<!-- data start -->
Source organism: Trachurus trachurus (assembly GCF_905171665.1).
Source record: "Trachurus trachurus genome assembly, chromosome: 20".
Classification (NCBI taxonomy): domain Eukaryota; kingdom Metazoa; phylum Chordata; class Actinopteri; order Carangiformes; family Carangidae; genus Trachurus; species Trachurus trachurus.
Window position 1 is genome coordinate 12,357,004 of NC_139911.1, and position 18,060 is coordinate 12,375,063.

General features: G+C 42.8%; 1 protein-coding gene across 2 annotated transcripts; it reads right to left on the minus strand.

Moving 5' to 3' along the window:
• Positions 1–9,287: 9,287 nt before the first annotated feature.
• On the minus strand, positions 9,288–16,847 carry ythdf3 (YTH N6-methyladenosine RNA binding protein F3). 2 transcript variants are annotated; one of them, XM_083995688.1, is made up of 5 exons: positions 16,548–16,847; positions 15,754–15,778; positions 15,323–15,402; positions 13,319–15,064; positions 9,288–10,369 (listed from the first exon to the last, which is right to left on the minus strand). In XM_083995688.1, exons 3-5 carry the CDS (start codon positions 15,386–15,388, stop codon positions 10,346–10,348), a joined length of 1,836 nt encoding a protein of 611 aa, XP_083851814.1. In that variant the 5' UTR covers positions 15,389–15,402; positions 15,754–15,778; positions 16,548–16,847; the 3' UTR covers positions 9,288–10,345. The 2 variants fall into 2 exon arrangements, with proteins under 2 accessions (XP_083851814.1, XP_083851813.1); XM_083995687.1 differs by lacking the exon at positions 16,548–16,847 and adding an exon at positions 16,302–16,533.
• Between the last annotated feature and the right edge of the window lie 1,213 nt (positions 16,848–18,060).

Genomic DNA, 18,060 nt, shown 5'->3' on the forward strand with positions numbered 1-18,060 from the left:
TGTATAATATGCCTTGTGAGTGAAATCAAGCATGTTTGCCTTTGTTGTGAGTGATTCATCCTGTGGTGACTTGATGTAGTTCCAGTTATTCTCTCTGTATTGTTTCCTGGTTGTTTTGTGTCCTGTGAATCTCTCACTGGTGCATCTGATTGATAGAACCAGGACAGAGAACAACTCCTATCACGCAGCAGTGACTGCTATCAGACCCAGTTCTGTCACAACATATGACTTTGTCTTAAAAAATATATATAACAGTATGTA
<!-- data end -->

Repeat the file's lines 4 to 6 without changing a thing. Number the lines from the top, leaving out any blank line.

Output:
Window position 1 is genome coordinate 12,357,004 of NC_139911.1, and position 18,060 is coordinate 12,375,063.

General features: G+C 42.8%; 1 protein-coding gene across 2 annotated transcripts; it reads right to left on the minus strand.

Moving 5' to 3' along the window: